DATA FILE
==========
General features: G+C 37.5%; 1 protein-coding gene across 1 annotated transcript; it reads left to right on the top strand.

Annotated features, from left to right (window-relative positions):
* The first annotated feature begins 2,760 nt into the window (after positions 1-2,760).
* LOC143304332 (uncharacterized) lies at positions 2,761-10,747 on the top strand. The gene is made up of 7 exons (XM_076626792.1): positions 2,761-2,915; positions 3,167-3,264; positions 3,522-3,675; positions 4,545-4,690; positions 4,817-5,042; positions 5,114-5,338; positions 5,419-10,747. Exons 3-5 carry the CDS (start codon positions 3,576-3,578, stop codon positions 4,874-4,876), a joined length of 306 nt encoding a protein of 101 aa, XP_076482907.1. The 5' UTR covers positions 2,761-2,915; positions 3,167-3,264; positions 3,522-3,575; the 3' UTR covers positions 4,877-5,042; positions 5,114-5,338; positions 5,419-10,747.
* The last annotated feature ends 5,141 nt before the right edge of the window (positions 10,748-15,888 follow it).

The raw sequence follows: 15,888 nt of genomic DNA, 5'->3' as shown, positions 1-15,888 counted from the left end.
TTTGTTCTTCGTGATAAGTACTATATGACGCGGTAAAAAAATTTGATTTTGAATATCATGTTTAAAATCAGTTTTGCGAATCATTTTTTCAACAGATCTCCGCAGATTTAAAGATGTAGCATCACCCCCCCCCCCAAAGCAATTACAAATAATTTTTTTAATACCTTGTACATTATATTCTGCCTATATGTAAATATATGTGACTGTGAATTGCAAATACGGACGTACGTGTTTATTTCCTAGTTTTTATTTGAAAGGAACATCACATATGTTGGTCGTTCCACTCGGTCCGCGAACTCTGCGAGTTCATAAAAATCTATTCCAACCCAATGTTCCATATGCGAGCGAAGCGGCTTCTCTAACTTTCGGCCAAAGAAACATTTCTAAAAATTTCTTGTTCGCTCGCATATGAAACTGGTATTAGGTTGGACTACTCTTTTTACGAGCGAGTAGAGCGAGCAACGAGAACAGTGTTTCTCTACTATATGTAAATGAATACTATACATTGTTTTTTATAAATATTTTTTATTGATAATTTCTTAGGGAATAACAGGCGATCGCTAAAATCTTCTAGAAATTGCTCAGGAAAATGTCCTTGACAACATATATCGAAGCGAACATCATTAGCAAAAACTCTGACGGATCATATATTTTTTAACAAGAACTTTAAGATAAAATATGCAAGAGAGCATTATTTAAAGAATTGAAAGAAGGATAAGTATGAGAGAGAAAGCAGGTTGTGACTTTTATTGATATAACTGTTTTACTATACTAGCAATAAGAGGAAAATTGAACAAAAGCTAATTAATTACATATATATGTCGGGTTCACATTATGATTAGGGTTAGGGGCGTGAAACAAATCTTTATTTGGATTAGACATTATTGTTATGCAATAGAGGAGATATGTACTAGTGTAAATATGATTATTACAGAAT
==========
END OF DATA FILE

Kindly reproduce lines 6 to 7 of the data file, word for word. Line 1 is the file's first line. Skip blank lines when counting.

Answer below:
The raw sequence follows: 15,888 nt of genomic DNA, 5'->3' as shown, positions 1-15,888 counted from the left end.
TTTGTTCTTCGTGATAAGTACTATATGACGCGGTAAAAAAATTTGATTTTGAATATCATGTTTAAAATCAGTTTTGCGAATCATTTTTTCAACAGATCTCCGCAGATTTAAAGATGTAGCATCACCCCCCCCCCCAAAGCAATTACAAATAATTTTTTTAATACCTTGTACATTATATTCTGCCTATATGTAAATATATGTGACTGTGAATTGCAAATACGGACGTACGTGTTTATTTCCTAGTTTTTATTTGAAAGGAACATCACATATGTTGGTCGTTCCACTCGGTCCGCGAACTCTGCGAGTTCATAAAAATCTATTCCAACCCAATGTTCCATATGCGAGCGAAGCGGCTTCTCTAACTTTCGGCCAAAGAAACATTTCTAAAAATTTCTTGTTCGCTCGCATATGAAACTGGTATTAGGTTGGACTACTCTTTTTACGAGCGAGTAGAGCGAGCAACGAGAACAGTGTTTCTCTACTATATGTAAATGAATACTATACATTGTTTTTTATAAATATTTTTTATTGATAATTTCTTAGGGAATAACAGGCGATCGCTAAAATCTTCTAGAAATTGCTCAGGAAAATGTCCTTGACAACATATATCGAAGCGAACATCATTAGCAAAAACTCTGACGGATCATATATTTTTTAACAAGAACTTTAAGATAAAATATGCAAGAGAGCATTATTTAAAGAATTGAAAGAAGGATAAGTATGAGAGAGAAAGCAGGTTGTGACTTTTATTGATATAACTGTTTTACTATACTAGCAATAAGAGGAAAATTGAACAAAAGCTAATTAATTACATATATATGTCGGGTTCACATTATGATTAGGGTTAGGGGCGTGAAACAAATCTTTATTTGGATTAGACATTATTGTTATGCAATAGAGGAGATATGTACTAGTGTAAATATGATTATTACAGAAT